4. Open Standards: The government should more vigorously support open standards processes and endeavor to defend open standards developed through industry standards processes from anticompetitive abuse by Microsoft.

  5. Consumer Involvement: The government must establish processes to ensure participation by Internet users in public policy decisions effecting consumer use of the Internet, including appropriate mechanisms for addressing complaints about product marketing and the quality and reliability of Internet services.


What is the news from the Microsoft-GTE-Fujitsu-Hughes consortium that was looking for a $3 billion, ten-year monopoly over technology development at the California State University system?

The good news is that there is no news, meaning that after having the California Education Technology Initiative (CETI) plan blasted by students, faculty, staff and legislators at a January 6, 1998, hearing in Sacramento, the consortium and the university still have not been able to agree on acceptable revisions to the plan.

On March 17, 1998, Assembly Higher Education committee chair Ted Lempert wrote a letter to California State University officials telling them that they were already two weeks late on promises to deliver the revisions to the plan. He warned them that if a new proposal was not available within two weeks, the plan would be essentially dead.

According to reports, the CETI consortium partners are balking at giving up the technology monopoly provisions in the original deal, arguing that without such a monopoly over student and faculty technology purchases, they cannot generate the revenue to pay off their initial investment.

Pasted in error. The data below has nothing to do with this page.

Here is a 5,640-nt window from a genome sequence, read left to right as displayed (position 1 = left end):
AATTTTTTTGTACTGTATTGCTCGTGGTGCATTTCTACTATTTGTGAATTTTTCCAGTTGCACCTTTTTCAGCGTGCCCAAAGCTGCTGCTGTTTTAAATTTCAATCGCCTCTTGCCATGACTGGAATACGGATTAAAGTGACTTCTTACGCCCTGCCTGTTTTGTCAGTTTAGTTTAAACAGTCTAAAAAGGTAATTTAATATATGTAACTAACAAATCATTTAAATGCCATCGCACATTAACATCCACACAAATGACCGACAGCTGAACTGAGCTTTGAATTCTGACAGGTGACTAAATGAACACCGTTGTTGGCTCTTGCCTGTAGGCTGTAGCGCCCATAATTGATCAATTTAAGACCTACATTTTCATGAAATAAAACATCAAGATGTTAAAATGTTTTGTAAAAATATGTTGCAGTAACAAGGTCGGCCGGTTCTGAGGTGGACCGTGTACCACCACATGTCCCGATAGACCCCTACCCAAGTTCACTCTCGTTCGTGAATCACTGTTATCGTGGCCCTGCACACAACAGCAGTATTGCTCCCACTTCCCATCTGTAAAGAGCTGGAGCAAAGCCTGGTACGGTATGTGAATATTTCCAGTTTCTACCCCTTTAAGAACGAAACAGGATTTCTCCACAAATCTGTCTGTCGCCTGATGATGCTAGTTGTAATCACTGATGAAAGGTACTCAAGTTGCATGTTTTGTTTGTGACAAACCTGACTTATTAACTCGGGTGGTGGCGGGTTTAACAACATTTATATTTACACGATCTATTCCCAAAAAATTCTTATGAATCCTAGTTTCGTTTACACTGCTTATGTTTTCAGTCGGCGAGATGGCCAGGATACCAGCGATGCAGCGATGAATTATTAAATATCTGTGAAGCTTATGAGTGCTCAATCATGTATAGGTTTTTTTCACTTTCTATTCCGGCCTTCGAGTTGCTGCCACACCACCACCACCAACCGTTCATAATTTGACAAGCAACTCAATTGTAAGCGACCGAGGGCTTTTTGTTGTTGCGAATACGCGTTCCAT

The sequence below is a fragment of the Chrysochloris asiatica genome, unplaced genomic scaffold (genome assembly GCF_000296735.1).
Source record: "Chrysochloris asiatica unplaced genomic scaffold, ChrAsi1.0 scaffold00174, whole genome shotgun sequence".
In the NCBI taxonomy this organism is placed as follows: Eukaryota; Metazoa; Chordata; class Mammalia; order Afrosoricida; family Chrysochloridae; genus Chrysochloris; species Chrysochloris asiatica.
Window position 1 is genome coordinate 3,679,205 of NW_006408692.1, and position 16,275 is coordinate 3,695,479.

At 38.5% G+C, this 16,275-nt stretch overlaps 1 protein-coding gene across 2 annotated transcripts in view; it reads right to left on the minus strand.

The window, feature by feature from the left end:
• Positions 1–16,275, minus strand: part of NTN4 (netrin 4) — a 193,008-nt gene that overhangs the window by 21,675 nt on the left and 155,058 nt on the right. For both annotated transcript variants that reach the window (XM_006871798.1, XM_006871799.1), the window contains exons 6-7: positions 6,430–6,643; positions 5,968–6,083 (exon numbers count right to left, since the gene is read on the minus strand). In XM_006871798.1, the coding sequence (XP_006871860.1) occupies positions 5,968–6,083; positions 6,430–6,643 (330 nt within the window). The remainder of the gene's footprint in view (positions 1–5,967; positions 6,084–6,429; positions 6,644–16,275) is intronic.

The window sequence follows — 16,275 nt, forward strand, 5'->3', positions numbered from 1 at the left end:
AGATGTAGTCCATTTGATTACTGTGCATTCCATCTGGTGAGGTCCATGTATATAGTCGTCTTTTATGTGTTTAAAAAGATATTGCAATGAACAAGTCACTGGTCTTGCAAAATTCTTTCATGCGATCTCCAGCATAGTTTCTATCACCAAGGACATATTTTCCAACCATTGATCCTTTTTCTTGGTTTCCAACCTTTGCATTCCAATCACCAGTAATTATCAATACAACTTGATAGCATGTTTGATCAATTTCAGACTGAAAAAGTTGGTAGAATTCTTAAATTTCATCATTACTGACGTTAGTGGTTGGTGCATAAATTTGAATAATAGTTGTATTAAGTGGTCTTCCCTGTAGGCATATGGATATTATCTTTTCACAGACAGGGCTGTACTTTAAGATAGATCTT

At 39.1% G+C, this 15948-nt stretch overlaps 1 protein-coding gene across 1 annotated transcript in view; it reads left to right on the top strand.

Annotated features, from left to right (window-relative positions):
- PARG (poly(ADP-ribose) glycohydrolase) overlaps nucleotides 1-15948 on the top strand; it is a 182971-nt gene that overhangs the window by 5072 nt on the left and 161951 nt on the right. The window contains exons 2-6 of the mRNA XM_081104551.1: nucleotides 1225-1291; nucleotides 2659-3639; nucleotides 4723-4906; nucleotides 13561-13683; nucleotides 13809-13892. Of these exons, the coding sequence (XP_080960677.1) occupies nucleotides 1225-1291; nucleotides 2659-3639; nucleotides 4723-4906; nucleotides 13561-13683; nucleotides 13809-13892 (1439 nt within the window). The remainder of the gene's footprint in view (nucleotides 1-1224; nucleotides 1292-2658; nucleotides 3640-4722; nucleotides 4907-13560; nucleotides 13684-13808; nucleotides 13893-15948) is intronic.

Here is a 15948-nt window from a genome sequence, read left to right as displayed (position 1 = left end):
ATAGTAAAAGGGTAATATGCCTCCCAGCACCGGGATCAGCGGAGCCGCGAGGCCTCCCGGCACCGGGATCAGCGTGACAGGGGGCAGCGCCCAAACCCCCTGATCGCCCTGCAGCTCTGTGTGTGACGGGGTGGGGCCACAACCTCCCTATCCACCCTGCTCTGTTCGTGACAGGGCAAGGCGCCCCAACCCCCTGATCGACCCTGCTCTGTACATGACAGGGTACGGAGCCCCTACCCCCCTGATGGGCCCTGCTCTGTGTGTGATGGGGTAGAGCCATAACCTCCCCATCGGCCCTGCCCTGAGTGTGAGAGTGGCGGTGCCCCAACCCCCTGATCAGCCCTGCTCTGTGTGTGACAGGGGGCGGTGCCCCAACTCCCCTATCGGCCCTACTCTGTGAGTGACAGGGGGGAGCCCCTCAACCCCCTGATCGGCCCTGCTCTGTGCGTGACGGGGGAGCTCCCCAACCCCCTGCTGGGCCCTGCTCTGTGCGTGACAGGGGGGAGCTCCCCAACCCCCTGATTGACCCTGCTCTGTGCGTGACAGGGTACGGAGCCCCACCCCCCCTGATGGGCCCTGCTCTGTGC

This highlights the fact that, as NetAction and others charged, the whole original business plan was based on students and faculty paying for the deal through monopoly restrictions on their technology choices. The whole CETI project was never the "free lunch" being sold by the consortium and university officials.

For background on CETI, see:
Micro$oft Monitor, Issue No. 20, Dec. 9, 1997
"Action Alert: Stop CETI!"
Micro$oft Monitor, Issue No. 21, January 8, 1998
"Questions Delay Corporate Takeover of Cal State University Technology"

The next few weeks will decide whether the CETI deal is finally killed. NetAction urges California consumers to phone or fax Chairman Ted Lempert, thank him for his tough scrutiny of the deal, and urge him to kill this monopoly deal once and for all.

Assembly Higher Education Chairman Ted Lempert
Phone: 916-445-7632
Fax: 916-324-6974

About The Micro$oft Monitor

The Micro$oft Monitor is a free electronic newsletter, published as part of the Consumer Choice Campaign http://www.netaction.org/msoft/ccc.html. NetAction is a national, non-profit organization dedicated to educating the public, policy makers, and the media about technology-based social and political issues, and to teaching activists how to use the Internet for organizing, outreach, and advocacy.